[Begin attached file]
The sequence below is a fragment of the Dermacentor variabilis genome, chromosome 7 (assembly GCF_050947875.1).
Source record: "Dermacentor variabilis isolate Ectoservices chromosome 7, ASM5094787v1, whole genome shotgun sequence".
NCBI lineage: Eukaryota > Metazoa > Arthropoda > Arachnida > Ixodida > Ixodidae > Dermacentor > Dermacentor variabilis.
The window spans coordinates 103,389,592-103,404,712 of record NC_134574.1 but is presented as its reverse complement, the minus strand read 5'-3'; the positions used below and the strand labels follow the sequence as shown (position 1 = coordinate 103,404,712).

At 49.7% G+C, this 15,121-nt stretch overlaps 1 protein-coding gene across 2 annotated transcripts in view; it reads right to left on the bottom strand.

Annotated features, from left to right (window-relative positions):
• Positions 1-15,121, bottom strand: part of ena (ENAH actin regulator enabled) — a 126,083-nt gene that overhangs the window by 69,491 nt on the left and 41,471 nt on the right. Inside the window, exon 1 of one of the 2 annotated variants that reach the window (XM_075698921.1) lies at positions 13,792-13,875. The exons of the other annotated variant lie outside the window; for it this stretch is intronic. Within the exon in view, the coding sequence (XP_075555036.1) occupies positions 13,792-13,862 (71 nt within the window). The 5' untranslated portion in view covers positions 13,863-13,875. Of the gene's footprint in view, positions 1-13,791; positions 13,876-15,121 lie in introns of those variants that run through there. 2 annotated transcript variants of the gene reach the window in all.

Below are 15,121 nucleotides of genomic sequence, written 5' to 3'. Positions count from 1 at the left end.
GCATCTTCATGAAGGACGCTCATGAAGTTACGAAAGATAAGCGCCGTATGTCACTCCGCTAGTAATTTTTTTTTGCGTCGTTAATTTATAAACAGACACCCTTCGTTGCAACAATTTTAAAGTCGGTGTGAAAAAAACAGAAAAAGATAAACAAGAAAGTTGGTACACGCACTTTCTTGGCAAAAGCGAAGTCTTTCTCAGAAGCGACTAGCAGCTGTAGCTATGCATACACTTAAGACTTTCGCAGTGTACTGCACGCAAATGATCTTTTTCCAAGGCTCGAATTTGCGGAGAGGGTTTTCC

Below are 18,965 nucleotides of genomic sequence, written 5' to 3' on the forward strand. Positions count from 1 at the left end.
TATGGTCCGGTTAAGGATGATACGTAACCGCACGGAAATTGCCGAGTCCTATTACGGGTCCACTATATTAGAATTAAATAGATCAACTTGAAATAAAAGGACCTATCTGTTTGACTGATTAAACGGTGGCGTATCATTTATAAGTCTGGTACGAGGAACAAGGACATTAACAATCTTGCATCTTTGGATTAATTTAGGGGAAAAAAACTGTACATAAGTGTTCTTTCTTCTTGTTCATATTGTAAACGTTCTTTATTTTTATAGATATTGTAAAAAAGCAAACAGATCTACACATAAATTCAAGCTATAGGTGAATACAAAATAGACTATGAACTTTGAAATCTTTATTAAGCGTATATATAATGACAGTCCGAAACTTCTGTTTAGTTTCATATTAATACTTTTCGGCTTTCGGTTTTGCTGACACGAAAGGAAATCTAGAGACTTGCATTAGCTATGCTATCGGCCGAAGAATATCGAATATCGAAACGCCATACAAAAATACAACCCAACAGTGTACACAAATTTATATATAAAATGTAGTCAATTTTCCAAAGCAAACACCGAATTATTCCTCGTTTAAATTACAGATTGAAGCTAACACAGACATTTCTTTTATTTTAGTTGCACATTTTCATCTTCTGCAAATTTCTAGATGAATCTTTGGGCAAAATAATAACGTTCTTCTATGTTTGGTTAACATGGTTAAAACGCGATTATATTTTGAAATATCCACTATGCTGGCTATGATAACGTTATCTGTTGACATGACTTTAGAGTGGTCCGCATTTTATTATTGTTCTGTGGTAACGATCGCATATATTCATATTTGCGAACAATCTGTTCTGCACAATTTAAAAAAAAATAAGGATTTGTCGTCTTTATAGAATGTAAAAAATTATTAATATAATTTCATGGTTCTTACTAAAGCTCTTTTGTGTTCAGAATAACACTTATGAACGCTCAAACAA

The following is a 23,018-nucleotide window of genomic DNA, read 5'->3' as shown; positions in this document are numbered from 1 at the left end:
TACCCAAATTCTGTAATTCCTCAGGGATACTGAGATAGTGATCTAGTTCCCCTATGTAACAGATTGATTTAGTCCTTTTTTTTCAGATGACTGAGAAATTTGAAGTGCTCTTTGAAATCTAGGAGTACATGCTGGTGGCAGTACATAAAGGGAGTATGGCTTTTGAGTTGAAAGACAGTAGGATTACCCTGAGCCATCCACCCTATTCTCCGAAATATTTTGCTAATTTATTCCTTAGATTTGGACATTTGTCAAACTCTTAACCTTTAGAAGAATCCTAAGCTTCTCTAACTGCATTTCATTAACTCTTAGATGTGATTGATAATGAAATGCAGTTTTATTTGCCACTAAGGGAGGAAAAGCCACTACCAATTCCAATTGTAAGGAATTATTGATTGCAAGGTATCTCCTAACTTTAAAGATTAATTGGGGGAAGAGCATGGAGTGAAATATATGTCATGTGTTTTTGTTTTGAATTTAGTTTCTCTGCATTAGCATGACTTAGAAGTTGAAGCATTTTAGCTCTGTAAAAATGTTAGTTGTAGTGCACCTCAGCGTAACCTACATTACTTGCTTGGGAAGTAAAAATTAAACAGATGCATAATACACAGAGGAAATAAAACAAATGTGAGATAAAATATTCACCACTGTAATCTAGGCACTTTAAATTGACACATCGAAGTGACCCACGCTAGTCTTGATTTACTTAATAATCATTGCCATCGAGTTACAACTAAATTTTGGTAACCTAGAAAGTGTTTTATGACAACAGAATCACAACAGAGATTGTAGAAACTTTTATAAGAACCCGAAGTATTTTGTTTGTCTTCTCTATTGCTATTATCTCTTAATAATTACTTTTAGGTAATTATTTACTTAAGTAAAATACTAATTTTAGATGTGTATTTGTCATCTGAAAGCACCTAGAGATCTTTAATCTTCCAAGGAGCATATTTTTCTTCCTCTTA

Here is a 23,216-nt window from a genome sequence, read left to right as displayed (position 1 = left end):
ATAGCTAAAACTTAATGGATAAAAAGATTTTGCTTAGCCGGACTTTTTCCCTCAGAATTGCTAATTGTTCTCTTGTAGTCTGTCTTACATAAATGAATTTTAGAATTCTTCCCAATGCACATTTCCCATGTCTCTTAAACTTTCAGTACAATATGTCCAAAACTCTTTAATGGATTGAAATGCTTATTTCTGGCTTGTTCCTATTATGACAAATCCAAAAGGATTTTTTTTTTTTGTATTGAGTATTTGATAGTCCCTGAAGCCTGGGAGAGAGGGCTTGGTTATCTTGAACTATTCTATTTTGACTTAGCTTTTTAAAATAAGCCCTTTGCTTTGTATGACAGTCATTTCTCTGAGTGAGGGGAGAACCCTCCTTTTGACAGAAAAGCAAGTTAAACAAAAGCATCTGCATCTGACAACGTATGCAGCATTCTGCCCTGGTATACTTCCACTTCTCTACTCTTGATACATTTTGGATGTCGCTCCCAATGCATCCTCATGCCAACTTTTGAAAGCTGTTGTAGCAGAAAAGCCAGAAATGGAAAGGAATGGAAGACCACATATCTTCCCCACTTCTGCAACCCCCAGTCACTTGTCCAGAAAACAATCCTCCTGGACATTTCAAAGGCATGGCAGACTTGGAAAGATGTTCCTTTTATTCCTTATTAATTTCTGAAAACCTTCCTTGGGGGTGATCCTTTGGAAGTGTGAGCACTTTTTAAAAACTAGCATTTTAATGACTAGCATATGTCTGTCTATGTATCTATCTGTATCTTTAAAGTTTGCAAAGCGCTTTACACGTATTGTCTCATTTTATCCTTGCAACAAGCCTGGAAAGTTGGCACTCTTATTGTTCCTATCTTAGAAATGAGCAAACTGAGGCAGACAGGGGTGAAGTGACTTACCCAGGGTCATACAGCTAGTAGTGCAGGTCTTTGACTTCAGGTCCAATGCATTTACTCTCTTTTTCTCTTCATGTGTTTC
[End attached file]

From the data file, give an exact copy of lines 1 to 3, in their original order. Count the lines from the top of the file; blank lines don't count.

The sequence below is a fragment of the Dermacentor variabilis genome, chromosome 7 (assembly GCF_050947875.1).
Source record: "Dermacentor variabilis isolate Ectoservices chromosome 7, ASM5094787v1, whole genome shotgun sequence".
NCBI lineage: Eukaryota > Metazoa > Arthropoda > Arachnida > Ixodida > Ixodidae > Dermacentor > Dermacentor variabilis.